The acceptance of difference.
This work was partied of the group exhibition “Values”, where Kanakis addresses the subject of the acceptance of difference through his work and how hard it is to accept the difference of the human kind.
Tolerance is a fair, objective, and permissive attitude toward those whose opinions, practices, race, religion, nationality, etc., differ from one's own; freedom from bigotry.
Acceptance in human psychology is a person's assent to the reality of a situation, recognizing a process or condition (often a negative or uncomfortable situation) without attempting to change it, protest, or exit.
Tolerance is a virtue. It is a version of the golden rule in that, insofar as we want others to treat us decently, we need to treat them decently as well. It is also a pragmatic formula for the functioning of society, as we can see in the omnipresent wars between different religions, political ideologies, nationalities, ethnic groups, or other us-versus-them divisions.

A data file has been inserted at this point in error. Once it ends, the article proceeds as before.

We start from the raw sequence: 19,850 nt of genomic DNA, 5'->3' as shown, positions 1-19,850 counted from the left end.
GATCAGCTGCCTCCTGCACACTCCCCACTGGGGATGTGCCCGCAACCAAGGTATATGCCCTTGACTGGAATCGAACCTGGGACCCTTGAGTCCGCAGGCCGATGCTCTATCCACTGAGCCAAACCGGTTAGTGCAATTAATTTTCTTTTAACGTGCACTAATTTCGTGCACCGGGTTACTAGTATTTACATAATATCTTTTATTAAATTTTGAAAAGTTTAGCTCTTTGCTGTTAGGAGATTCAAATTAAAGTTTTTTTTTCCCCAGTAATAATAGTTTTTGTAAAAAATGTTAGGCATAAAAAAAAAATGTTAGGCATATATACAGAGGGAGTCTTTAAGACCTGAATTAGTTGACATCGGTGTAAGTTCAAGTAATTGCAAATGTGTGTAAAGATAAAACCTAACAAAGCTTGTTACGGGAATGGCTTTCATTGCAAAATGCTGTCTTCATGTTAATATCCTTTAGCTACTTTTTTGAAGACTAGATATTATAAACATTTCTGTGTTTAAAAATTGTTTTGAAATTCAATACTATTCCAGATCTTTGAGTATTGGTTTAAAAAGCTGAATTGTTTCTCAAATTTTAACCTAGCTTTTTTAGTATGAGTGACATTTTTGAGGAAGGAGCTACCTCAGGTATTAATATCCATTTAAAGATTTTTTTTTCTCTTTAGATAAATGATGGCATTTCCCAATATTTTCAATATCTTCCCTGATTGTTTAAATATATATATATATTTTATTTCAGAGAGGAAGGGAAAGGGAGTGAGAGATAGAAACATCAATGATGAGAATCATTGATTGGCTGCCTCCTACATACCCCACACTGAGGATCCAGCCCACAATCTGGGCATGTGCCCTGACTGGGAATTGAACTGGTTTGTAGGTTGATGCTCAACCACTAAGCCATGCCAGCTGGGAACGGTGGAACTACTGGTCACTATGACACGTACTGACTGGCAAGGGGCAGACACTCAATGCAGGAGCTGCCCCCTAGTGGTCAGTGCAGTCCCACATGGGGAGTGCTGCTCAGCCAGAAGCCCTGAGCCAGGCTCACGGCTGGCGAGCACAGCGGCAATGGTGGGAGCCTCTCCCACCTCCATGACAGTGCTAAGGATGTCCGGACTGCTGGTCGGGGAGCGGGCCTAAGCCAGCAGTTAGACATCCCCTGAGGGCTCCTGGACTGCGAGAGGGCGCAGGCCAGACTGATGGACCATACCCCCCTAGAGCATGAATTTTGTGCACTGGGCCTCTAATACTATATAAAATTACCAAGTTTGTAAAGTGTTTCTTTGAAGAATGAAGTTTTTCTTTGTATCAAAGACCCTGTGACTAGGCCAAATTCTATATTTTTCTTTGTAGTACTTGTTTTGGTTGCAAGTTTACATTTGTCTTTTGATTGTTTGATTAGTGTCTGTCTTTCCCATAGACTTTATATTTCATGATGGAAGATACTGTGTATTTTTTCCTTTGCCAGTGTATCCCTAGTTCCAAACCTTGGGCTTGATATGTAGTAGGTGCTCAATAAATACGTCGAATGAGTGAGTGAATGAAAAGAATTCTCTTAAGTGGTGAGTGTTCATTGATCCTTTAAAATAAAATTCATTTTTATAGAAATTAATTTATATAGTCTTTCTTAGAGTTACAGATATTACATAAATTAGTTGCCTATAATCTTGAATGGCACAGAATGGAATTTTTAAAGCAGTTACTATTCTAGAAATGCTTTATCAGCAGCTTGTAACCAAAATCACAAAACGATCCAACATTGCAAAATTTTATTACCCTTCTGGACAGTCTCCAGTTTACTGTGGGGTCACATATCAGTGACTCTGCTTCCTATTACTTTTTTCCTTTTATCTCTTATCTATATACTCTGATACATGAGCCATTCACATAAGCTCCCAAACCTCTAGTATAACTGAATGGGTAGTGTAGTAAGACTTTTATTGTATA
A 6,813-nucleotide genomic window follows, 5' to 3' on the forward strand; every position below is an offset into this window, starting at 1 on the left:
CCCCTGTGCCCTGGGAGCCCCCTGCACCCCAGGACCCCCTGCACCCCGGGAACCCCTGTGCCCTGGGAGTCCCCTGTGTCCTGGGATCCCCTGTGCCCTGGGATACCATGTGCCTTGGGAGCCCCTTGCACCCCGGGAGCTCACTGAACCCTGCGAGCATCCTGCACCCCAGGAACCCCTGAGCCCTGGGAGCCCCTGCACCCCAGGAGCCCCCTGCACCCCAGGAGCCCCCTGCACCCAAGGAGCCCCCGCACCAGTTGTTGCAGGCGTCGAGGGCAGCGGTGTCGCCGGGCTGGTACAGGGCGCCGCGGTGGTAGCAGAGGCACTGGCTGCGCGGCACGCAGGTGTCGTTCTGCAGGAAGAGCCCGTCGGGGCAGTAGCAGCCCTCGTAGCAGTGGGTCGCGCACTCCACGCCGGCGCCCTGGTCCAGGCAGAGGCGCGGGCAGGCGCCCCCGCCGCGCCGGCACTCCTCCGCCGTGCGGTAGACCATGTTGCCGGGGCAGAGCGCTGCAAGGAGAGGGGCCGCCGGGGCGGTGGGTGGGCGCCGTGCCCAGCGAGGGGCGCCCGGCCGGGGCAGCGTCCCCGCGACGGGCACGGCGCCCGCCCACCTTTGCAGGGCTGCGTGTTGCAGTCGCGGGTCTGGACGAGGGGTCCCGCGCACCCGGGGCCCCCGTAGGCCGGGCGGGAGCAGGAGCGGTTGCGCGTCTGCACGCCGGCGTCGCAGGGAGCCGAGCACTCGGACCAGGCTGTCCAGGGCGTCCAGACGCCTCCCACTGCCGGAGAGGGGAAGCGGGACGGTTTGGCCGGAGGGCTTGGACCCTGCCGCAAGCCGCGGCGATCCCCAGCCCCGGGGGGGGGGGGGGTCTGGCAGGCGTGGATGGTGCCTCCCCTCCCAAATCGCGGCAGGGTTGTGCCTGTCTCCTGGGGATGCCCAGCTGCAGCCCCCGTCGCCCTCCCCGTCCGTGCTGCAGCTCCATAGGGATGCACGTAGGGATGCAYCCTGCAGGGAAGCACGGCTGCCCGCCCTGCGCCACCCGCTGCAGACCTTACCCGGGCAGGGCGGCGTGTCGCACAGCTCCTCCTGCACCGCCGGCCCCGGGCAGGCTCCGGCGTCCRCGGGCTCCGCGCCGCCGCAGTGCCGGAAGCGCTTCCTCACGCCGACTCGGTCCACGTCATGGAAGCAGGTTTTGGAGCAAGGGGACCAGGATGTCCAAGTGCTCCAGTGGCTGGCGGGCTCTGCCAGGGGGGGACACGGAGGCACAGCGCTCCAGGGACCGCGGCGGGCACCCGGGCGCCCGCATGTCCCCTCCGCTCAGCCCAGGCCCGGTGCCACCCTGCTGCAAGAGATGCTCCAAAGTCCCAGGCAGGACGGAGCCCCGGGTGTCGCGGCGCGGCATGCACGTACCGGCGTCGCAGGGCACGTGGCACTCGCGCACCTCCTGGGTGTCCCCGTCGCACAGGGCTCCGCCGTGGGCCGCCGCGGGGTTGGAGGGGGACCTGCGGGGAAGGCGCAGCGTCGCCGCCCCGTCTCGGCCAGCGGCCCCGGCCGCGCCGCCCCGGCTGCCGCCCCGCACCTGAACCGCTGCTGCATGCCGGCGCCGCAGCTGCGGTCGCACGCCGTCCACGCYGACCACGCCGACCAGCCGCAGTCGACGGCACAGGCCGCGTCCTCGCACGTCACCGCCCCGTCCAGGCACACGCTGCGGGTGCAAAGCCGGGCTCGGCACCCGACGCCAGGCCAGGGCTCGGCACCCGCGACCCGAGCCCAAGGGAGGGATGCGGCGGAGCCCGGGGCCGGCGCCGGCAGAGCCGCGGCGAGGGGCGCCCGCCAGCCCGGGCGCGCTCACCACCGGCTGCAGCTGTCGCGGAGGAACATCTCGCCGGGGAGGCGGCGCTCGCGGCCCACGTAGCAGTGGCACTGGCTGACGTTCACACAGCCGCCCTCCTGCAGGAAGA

Acceptance goes a step beyond tolerance. If a sign of tolerance is a feeling of “I can live with X (behavior, religion, race, culture, etc.)” acceptance moves beyond that in the direction of “X is OK.” You can tolerate something without accepting it, but you cannot accept something without tolerating it. For example, when a son or daughter tells a parent about an unwelcome career choice, marital partner, or sexual identity, he or she wants that information not just to be tolerated, but to be accepted.